If Microsoft just sold the OS then you would have the freedom to put whatever the hell you wanted on it without all the extra fluff that comes packaged with it. But that's not who Microsoft is: creating versions of things is the great simple machine that helps Microsoft make money. I think it's stupid. I would rather see the copyright's of stupid things like window design go into the public domain so that the legal foundation Microsoft can stand on sort of erodes, competition can grow, and the user is presented with more alternatives. I mean, that's just reasonable: but Microsoft is free to copyright its whole image.

    And they don't throw anything away either. Microsoft iis sort of stuck in a position where because they hardly manufacture any of their hardware (they are a software company), then, if they stop getting things to work on older hardware they lose part of the market if someone wants to build a computer on cheap old hardware or a computer for a specific job. Supporting everything is also another way Microsoft makes money.

    So performance and compatibility issues are going to happen. As long as the company keeps doing what it's doing and whenever Microsoft moves on to a different technology (like the move from GDI to DirectX for drawing on the screen) the ........'s gonna hit the fan because it's not as fast or something. It takes time to get used to, but people will get over it as computers themselves get better hardware performance.

    Apple works so nicely because Steve Jobs likes closed systems, where effectively you don't own your hardware. Instead, Apple sort of sold the whole computer instead of just software, so you're stuck with whatever's in the machine. That's not awful, just a different business model. But if you don't own your hardware then how are Mac manufacturers encouraged in any way to open up the system to a bunch of third parties like Microsoft does? It's so easy for Apple to develop something that works because of the control their company exerts over what developers use and what they need to make to some extent.

    Both companies have their own little evils (if you will permit me to ignore linux flavors which is built for a different reason than capitalist successs). And I completely agree that if XP is working for you, then stick to XP. But maybe if you're buying a new machine try Vista. The store is going to sell it to you anyway.

    in response to two, I can't really give you anything specific other than the usual better security claims, or bells and whistles type of stuff. Things are pretty settled in the OS world. Developers know what works and what to build. Innovation is sparse, you know, so if you've owned XP long enough it probably has all the security and bells and whistles you need. The only coersion Microsoft really has (and again this is because they own most of the market) is when Microsoft stops supporting XP. Switching to Vista now might ease the burden rather than waiting until you are forced to.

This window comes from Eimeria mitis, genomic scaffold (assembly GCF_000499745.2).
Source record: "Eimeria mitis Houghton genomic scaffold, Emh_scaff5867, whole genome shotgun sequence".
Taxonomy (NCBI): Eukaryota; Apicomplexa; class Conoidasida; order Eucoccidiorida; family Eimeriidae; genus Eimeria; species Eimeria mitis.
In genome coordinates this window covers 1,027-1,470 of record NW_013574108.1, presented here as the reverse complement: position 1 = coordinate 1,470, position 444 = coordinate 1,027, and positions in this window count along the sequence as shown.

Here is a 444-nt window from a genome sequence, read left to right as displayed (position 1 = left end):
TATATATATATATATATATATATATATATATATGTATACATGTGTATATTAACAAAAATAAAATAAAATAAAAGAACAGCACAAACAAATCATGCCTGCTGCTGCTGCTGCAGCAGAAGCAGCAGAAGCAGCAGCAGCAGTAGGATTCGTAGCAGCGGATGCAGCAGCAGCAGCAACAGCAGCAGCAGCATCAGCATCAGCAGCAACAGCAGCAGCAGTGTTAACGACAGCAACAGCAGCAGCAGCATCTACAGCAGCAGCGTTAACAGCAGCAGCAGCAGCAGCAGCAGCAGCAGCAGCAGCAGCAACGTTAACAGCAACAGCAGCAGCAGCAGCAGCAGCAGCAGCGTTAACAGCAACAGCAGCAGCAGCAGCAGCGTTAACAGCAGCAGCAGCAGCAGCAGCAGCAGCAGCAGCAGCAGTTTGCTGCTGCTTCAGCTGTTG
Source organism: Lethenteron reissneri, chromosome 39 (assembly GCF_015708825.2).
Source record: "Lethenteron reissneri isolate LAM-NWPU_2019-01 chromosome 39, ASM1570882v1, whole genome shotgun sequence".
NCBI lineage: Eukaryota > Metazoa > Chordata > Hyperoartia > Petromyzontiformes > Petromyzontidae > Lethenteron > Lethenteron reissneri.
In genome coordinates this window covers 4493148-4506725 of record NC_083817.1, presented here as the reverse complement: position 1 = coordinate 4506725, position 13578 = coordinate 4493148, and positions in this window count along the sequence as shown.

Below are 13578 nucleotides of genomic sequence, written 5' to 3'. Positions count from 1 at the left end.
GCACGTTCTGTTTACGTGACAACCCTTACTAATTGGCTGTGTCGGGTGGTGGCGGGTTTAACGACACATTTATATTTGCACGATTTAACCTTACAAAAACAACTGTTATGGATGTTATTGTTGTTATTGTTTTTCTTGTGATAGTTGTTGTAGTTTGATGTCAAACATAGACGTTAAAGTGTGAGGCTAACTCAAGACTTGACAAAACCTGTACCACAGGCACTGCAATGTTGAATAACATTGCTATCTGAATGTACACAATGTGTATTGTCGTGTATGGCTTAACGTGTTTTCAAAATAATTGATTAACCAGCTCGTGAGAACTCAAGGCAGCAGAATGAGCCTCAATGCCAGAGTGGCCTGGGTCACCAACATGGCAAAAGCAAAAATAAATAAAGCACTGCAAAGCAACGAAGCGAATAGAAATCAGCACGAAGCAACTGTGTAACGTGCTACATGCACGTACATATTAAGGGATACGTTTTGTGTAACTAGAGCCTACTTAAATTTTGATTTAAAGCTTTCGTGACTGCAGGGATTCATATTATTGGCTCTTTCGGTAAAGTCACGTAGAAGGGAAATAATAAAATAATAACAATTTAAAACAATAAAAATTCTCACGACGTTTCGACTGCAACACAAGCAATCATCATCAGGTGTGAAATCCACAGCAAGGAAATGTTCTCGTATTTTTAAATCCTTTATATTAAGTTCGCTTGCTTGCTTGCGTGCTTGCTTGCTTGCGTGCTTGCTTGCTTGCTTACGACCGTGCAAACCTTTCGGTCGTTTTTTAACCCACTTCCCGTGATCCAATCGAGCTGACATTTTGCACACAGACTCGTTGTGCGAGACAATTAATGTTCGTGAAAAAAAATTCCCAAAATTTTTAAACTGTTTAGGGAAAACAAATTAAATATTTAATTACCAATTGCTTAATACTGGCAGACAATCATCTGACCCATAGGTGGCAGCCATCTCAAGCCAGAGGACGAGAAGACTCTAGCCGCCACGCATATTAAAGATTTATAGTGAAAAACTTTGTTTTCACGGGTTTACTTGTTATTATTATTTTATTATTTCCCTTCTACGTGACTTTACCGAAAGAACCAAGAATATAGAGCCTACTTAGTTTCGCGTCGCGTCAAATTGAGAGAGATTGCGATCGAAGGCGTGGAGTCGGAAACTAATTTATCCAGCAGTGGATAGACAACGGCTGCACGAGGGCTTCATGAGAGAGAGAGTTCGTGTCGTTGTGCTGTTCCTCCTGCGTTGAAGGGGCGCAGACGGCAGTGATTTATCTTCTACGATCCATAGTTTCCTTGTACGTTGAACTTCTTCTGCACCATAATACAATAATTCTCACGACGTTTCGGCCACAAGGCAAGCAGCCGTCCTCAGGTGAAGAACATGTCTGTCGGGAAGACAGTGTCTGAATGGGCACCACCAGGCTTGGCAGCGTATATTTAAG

As an American, you don't need to listen to me though. Hell, I haven't switched over.

    I apologize if most of this turns out to be rederick. I just had a lot to say on the subject.
    Last edited by whiteflags; 12-17-2007 at 12:31 AM.

  4. #19
    Malum in se abachler's Avatar
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    You can expect MS to support XP for at least another 8 years. They only recently stopped supporting Windows95. In fact they still do support it to some extent, although that 'support' is limited to having the final service pack available fro download. From an engineering standpoint, there is absolutely no reason to witch to vista. In fact we recommend that our customers 'skip vista'. Vista eats too many processor cycles to be of use in HPC. The fact that a comparable version of vista costs $300 while a copy of XP pro only costs $140 just seals Vista's fate.
    Until you can build a working general purpose reprogrammable computer out of basic components from radio shack, you are not fit to call yourself a programmer in my presence. This is cwhizard, signing off.

  5. #20
    l'Anziano DavidP's Avatar
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    I haven't heard you complain about Media Edition, and that's probably because you're a person who takes advantage of the things they packaged with that version (you work with a lot of digital media). This differs vastly from the needs of students or other corporations.
    Eh...The only reason that I have Media Center Edition is because that's what came on the computer. And the only thing that I know of that it has extra compared to other versions of Windows XP is Windows Media Center.....which I never use by the way. I use other DVD playing software...and for music I use iTunes.
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  6. #21
    Registered User Bajanine's Avatar
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    I agree that there isn't a dire need to run Vista.

    I have to ask where do you shop $300 sounds a bit steep to me!
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  7. #22
    C++まいる!Cをこわせ! Elysia's Avatar
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    I recently came across an article with that - why you should upgrade from Vista to XP!